A greenhouse is a must have
In the garden there is a greenhouse that was built when Minna bought the house. It is 15 m2 big (or small…) and is used as a flower workshop and photo studio but also as a place in which to play board games and have family dinners during the summer. The greenhouse is furnished with a carpenter’s bench and table from her dad’s old workshop. Apart from a grape vine that was already there, everything gets planted in pots in the greenhouse. Minna talks about how the summer flowers often still look nice all the way to Christmas.
This year’s project in the garden
- To make another attempt with sweet peas. Minna says: – Whatever I do I can’t make them grow and flourish like they should. But I am not giving up, I will try again this summer.
- Fighting against the spanish slug. The eternal battle.
Wreath making tips for beginners
- The simplest way of making a wreath is to dress a straw armature with a green base such as moss, then decorate it with leaves or flowers that get pinned into place. Other good base materials for a wreath are: ivy, boxwood, lingonberry shoots, bay leaves and any kind of conifer. Bouquets in small glass vases can be tied onto the green base wreath with wire. Change the decorations periodically.
- An alternative to dressing the base with green is to make a base wreath by twining straw or hay and allow it to be sprawly and bushy. Even on a base like that you can add decorations like small spring bulbs, twigs or why not Christmas roses in little vases.
- Remember that you always end up using more material than you imagine. It is good to prep all the material before you start.
- For the really small and skinny wreaths it is simplest to make an armature out of thick wire. To be able to handle the things you aim to dress the wreath with more easily and stop it from sliding around a tip is to make small bundles or bouquets first and then fasten them on the wire armature.
On my front door there tends to be a spring wreath made out of loosely tied straw or hay on a straw base that I decorate with small spring bulbs.
Flower workshop in the vineyard at Sofiero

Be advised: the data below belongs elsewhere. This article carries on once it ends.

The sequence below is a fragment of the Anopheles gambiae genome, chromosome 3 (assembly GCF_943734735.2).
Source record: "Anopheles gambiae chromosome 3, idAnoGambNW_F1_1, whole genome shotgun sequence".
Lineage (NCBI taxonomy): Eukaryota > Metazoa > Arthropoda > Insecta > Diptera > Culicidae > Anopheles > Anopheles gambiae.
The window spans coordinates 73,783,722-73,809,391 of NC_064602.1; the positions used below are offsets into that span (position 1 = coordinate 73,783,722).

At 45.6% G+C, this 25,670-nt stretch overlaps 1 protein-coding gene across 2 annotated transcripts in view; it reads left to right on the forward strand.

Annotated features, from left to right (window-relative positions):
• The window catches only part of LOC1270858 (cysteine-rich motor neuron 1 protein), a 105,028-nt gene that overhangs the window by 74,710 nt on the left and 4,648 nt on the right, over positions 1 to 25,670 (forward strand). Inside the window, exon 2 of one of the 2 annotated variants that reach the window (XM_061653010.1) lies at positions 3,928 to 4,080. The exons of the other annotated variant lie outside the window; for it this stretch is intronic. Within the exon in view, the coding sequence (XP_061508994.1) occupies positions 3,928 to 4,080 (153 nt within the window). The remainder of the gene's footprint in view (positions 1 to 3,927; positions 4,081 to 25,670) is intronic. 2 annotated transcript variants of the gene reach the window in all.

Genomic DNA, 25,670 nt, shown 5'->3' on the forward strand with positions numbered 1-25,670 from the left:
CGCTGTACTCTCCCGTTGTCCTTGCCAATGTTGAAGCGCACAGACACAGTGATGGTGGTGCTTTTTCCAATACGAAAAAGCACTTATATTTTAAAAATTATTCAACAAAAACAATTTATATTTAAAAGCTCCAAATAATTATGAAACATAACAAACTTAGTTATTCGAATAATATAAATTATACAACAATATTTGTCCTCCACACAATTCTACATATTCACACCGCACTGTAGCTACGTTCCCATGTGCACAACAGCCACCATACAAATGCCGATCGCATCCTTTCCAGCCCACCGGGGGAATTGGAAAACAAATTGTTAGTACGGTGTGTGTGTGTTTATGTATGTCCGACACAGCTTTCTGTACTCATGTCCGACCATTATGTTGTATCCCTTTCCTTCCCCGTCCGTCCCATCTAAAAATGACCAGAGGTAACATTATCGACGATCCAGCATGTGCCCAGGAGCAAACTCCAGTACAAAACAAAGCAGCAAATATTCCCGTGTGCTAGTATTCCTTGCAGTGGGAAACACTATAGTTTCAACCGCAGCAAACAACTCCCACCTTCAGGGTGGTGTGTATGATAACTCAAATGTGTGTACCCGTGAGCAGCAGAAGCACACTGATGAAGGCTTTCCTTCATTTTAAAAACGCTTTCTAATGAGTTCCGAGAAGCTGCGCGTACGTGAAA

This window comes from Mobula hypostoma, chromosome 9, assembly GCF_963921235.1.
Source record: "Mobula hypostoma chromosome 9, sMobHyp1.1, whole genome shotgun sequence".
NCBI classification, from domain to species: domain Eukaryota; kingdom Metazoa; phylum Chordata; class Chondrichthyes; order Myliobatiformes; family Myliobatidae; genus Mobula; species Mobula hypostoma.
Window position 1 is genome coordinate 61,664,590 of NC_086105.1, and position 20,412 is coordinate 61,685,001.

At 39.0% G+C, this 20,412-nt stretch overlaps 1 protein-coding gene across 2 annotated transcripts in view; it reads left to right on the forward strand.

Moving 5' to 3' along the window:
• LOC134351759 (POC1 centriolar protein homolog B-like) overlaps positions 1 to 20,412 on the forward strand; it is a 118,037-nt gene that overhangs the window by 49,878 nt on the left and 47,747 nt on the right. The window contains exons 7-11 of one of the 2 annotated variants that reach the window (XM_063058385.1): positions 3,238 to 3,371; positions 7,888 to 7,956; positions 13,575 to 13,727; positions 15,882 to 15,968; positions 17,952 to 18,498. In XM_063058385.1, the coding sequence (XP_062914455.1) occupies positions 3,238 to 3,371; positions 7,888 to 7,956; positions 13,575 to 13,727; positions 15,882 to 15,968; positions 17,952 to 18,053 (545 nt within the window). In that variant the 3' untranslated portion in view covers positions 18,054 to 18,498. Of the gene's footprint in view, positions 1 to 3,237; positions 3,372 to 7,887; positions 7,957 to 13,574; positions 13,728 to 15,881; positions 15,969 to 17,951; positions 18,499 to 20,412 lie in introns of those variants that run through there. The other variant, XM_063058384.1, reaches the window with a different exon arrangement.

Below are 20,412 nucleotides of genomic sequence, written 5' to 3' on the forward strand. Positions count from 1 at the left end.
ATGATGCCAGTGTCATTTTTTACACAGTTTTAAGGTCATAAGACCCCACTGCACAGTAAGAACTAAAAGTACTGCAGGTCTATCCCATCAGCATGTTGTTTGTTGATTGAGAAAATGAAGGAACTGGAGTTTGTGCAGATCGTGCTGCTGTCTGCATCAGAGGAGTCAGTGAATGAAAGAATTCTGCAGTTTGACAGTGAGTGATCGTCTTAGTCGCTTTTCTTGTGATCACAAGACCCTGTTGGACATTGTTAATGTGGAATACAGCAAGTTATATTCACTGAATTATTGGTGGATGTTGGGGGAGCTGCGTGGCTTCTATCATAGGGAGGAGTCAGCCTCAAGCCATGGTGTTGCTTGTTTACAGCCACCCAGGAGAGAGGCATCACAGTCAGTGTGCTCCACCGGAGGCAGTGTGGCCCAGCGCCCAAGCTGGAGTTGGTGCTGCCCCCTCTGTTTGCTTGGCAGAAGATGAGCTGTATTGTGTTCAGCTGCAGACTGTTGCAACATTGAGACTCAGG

During the big garden party in August last year Minna built up her flower workshop in the vineyard at Sofiero. Wreaths, flowers, baskets, vases, arrangements gave us visitors an insight into Minnas world of flowers and how it is all done behind the curtains when she creates her flower pieces. It was a pure delight to see all the beautiful things that were presented amongst the vine.
Flower cake competition
At the big garden party there was a creative competition arranged. Minna and the flower workshop held it , to make a flower cake. Here are some of the creative cakes that made the finals.
Things that grow in the garden that give good material
Snowberry, both white and pink
Ornamental apples (different colours)
Creeping juniper and conifer
This is where you find Minna
A new thing for this year is that Minna has started to record short personal films with inspiration and simple instructions. So keep an eye on the blog, facebook and instagram for them. If you are interested in going to one of Minna’s workshops (decoration, styling, photography etc) and you are a group – contact her. Minna does workshops for groups, it can by any kind of group from friends, associations or professionals who want to learn or get inspired.
In September Minna is running a three day workshop with the world famous Francoise Week from Portland, out on Lidingö for florists. The theme is weddings and already there have been a lot of people enrolling even internationally.
Youtube: Minna Mercke Schmidt
Minna carries on sharing her world of flowers.
It makes me happy.
Thank you for all the inspiration.